A Judicial Relationship Separation is a legal separation via the courts. This requires a separation petition to be lodged with the court on exactly the same grounds as divorce, e.g. usually unreasonable behavior, adultery or 2 years separation by consent. However, unlike with divorce, there is no Decree Absolute so parties will remain married in the eyes of the law.
It’s unusual to obtain a judicial separation nowadays because there is less stigma attached to divorce. Most people believe that if the marriage has broken to the extent they require a separation they may as well instigate divorce proceedings.
Some couples may not wish to lodge an unreasonable behavior or adultery petition and will simply wait 2 years until they can obtain a separation on the grounds of consent, which negates the need to raise issues about the other person.
However, it’s difficult to live apart for 2 years without financially regulating what happens during that time. In that situation it’s important to have a separation agreement that outlines what you intend to do financially in the short term and long term.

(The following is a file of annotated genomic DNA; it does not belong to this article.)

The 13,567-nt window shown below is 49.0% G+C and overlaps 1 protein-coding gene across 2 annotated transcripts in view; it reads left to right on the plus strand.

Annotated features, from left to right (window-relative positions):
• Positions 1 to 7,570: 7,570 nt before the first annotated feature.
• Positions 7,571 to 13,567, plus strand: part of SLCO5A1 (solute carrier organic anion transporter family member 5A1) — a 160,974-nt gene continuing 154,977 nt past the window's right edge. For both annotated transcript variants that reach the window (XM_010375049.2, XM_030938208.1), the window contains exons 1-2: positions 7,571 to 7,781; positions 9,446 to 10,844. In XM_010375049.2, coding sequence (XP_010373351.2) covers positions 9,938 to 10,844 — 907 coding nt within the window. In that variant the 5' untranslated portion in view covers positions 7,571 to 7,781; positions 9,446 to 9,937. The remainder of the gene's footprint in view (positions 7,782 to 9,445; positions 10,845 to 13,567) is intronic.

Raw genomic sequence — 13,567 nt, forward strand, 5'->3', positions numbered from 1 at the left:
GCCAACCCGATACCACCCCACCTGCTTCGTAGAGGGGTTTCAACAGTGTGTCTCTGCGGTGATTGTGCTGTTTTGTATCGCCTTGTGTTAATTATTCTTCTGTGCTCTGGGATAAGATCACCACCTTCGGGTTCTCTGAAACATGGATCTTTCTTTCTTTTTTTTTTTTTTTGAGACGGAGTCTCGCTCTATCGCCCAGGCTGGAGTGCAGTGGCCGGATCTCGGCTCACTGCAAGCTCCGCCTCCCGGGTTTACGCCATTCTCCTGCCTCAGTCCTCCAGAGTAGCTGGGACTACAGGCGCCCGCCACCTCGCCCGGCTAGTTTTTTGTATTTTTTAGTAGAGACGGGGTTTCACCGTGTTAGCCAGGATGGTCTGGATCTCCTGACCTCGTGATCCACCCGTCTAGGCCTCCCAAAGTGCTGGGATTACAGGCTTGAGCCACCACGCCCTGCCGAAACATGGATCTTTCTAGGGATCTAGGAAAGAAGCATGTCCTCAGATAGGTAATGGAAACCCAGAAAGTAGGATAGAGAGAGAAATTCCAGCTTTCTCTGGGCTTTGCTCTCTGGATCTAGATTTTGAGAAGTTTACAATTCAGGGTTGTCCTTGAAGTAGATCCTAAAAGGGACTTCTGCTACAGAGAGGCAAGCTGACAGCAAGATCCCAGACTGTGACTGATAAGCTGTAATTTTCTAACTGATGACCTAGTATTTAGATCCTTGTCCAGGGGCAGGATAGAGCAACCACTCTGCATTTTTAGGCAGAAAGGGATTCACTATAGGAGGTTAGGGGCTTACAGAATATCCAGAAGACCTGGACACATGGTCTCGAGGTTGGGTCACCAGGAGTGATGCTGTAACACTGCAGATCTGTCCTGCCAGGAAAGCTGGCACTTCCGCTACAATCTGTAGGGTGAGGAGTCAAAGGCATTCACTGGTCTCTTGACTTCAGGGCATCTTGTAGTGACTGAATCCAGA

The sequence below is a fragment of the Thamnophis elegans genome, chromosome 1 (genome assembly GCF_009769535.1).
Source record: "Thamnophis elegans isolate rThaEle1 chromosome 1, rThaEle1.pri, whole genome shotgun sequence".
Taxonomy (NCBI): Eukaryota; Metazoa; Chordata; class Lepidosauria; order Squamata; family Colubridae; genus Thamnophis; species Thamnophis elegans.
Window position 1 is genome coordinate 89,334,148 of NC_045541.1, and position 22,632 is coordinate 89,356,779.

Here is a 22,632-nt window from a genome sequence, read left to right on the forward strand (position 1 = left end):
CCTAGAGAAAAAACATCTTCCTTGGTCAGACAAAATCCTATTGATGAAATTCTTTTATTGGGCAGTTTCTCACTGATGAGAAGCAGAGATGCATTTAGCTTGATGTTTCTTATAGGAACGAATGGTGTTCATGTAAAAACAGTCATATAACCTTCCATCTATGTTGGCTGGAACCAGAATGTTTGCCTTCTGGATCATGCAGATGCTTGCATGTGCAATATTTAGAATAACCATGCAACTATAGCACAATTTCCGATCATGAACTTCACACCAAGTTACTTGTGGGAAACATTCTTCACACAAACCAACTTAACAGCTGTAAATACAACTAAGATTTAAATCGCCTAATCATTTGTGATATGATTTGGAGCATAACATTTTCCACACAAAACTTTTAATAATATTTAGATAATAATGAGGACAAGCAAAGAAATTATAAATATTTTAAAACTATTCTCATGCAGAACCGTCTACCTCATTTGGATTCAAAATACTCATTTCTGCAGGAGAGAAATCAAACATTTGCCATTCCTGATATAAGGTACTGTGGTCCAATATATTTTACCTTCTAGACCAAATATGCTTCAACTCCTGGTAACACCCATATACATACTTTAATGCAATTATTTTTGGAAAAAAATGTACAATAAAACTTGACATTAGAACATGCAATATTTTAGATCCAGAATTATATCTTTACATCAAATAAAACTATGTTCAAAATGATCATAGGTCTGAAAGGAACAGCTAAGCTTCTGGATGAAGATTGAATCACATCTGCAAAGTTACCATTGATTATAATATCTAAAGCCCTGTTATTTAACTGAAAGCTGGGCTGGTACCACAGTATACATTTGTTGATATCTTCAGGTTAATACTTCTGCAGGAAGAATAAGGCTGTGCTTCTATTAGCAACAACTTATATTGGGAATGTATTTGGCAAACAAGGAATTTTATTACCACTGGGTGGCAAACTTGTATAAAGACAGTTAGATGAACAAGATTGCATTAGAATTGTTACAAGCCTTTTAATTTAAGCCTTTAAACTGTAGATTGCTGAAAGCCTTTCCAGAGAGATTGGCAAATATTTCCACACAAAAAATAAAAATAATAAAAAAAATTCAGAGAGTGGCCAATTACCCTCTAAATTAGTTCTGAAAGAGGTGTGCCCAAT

It’s extremely important to seek specialist advice as if you don’t have a formal separation agreement the other party can make subsequent financial claims on divorce, even if you believe you had divided your assets reasonably at the time of separation. There are legal pros and cons when comparing separation agreements to divorce, so it’s extremely important to discuss these with a legal expert.
If you would like free, no obligation advice regarding the creation of a separation agreement, please complete the accompanying form or call us on 0114 3992355 to arrange a 30 minute consultation.
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